Two legacies of innovation and compassion

Published June 29, 2020

This week we say goodbye to two employees who have made an undeniable difference in the work and history of Face It TOGETHER.

Dave Jansa, a longtime peer coach and current program advisor, is retiring and David Whitesock, our Chief Innovation Officer, is starting a separate for-profit company.

“There’s so much I could say about both of these wonderful individuals,” said Wendy White, Face It TOGETHER’s Chief Executive Officer. “We’re beyond grateful for their contributions over the years.”

Photo of Dave Jansa

Dave has been with Face It TOGETHER since its start – he participated in the original community town halls in Sioux Falls. He also holds the record for having the most job titles within the organization. The list includes peer coach, director of partner relations, national trainer and now program advisor.

Dave was instrumental to the creation and launch of our loved ones program in 2016 – a step that undoubtedly changed our trajectory as an organization and has led to the improved wellbeing of many families.

“We realized loved ones should no longer be expected to sit on the sidelines and wait for their person of concern to ‘hit bottom,’” he said. “And we learned very quickly that when given the right tools, loved ones can be an incredibly impactful component in the wellness process.”

Dave was also actively involved in developing the peer coach training, the modification of member assessments and the creation of a qualification process. His work helps ensure our peer coaches have the life experiences necessary to be effective and impactful in their work with members.

Dave’s own recovery was largely a process of self-study – and he’s been continually learning since then. He points to addiction and employment, trauma and how to effectively measure addiction wellness as a few of many fundamental areas Face It TOGETHER has explored over the past decade. Dave has used his own experience and his thirst for continued knowledge to expand the way we coach people impacted by the disease.

“As we’ve learned as an organization, our interactions with members have gotten better and better,” he said. “When we as coaches empower with compassion and dignity, our members can do truly amazing things.”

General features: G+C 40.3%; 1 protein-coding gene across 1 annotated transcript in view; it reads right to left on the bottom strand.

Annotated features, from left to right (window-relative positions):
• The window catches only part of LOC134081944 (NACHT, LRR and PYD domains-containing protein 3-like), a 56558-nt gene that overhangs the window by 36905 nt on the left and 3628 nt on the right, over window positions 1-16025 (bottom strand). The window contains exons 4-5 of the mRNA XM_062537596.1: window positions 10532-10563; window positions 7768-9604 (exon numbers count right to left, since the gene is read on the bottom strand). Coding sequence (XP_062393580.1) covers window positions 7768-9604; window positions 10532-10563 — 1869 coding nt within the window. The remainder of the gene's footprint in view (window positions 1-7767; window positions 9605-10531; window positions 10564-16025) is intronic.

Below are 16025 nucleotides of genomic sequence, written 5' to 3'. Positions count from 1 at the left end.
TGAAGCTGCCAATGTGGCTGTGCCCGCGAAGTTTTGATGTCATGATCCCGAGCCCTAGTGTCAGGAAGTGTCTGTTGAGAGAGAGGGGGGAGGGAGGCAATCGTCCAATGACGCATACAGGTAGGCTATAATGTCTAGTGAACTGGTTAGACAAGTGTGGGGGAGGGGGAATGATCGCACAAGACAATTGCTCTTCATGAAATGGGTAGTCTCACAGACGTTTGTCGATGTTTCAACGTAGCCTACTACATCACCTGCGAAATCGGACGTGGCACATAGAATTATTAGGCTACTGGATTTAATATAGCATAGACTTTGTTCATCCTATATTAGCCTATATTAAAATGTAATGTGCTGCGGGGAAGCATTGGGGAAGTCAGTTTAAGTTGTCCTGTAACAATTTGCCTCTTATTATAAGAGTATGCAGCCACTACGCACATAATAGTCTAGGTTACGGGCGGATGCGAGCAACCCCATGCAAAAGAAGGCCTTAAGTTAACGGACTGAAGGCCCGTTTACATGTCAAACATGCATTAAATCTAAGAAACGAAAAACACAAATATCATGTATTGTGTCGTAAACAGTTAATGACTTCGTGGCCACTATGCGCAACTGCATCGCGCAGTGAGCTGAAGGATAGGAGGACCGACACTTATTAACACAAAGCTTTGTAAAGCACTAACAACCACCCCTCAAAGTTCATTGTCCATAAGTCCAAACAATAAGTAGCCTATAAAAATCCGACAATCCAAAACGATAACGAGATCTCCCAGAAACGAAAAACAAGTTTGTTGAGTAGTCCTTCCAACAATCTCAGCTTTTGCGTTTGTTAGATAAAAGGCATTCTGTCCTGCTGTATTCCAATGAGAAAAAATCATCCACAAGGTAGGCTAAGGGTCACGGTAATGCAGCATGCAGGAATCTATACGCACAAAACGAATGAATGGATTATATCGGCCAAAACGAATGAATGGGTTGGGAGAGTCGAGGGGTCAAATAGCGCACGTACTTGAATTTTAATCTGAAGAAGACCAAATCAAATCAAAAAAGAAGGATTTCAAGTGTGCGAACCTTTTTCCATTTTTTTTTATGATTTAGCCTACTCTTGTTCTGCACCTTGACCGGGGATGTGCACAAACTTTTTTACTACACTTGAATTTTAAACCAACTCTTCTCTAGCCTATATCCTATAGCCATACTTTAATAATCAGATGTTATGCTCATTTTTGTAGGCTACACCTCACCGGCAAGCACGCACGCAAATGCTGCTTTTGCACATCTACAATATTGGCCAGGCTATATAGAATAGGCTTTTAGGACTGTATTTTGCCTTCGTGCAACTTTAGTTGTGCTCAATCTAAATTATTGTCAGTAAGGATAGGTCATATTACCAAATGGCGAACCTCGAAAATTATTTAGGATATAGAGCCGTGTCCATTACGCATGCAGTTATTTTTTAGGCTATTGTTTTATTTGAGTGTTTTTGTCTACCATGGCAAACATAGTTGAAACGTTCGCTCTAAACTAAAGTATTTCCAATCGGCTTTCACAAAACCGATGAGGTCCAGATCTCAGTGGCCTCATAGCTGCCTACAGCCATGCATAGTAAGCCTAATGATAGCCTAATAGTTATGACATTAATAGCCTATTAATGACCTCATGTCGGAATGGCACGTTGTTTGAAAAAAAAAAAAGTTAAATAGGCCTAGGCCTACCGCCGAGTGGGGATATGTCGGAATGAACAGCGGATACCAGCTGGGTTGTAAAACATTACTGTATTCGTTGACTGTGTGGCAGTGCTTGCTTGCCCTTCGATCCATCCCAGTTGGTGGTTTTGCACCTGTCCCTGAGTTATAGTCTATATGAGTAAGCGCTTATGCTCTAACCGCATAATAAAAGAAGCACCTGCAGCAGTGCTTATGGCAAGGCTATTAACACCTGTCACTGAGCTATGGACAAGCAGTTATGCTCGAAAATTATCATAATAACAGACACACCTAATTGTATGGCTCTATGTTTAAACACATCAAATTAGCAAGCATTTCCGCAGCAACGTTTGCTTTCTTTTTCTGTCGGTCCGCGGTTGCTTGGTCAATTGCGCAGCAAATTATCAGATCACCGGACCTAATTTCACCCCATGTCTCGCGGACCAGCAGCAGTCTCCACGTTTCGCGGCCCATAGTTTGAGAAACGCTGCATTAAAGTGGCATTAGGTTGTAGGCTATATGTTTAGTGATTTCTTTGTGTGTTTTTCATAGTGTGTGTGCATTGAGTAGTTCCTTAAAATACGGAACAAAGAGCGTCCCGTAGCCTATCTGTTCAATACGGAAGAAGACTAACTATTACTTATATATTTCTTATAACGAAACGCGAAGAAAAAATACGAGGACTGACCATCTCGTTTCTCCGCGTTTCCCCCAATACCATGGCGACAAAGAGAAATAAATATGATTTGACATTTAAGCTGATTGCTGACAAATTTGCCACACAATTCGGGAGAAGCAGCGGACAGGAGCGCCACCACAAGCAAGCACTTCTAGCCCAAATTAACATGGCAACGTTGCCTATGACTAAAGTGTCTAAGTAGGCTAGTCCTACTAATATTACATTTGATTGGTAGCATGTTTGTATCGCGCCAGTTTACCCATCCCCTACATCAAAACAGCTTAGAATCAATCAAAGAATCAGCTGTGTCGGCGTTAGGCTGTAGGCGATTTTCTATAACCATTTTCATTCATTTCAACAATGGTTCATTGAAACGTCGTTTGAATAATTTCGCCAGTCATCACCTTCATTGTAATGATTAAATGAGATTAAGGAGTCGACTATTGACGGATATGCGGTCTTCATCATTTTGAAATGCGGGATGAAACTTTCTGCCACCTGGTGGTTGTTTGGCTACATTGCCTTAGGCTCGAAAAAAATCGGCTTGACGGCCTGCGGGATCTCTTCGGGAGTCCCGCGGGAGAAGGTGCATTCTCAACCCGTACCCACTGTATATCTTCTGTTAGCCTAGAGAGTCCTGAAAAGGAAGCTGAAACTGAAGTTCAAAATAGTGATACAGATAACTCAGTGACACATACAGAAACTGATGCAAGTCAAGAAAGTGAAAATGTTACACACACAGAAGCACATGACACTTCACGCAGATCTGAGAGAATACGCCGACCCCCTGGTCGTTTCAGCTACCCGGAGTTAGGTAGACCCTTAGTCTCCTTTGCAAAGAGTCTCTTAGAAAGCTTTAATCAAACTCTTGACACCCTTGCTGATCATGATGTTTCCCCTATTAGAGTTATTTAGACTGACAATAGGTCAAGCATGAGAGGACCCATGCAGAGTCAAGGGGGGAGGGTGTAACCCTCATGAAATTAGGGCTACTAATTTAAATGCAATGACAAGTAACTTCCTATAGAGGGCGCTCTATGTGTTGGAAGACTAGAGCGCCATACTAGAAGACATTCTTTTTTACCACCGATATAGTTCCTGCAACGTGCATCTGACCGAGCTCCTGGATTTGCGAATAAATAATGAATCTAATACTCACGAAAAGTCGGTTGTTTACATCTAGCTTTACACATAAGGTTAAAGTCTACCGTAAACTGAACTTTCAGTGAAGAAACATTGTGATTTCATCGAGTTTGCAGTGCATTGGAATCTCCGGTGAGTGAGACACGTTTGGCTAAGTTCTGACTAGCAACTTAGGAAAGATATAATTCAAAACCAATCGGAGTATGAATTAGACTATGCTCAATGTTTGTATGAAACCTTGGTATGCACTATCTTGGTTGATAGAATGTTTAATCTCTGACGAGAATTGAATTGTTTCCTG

In retirement, Dave is looking forward to spending time with his family, golfing and continuing to pursue his passions and serve as a community resource.

“Coaches are the heart and soul of this place,” he said. “I have no doubt this coaching team will continue its great work and continue saving lives.”

Photo of David Whitesock David started at Face It TOGETHER in 2013. He’s led and contributed to number of important projects, innovation strategies and coaching program designs. His vision and forward thinking helped create what our coaching is today. He leveraged technology to improve the customer experience and create a welcoming, non-stigmatized environment for our members. He was selected to be a Bush Fellow in 2015, signifying his commitment to social entrepreneurship and skills as a leader.

“I’ve been very fortunate over the years to occupy a space of creation at Face It TOGETHER,” he said. “In a nutshell, my job has been to look at every idea, toss it into a mental kaleidoscope and mold it into something that could advance the Face It TOGETHER mission.”

One of David’s pivotal moments came shortly after he started, when co-founder Charlie Day told him to “find a way to measure recovery” in 30 days. This instruction is what ultimately led to the Recovery Capital Index (RCI), a now externally validated instrument and a primary focus of David’s next venture.

David was also instrumental in our expansion to other states across the Midwest. He spent many hours on the road talking with potential collaborators, external funders and stakeholders impacted by the disease all across the nation. This extensive work led him to move to Denver and to become a key face of Face It TOGETHER as we expanded our services throughout Colorado.

David’s new company, Commonly Well, will primarily focus on the RCI as a tool for social architecture. (Learn more about the RCI transition here.)

“Significant adoption of the RCI in the addiction and recovery industry will begin to build the case for how the data can model ecosystems of good and move communities toward transformational change,” he said.

Photo of Jefferson Lastly, our four-legged Chief Happiness Officer, Jefferson, will also be departing. We’ll miss him at the office!

 

 


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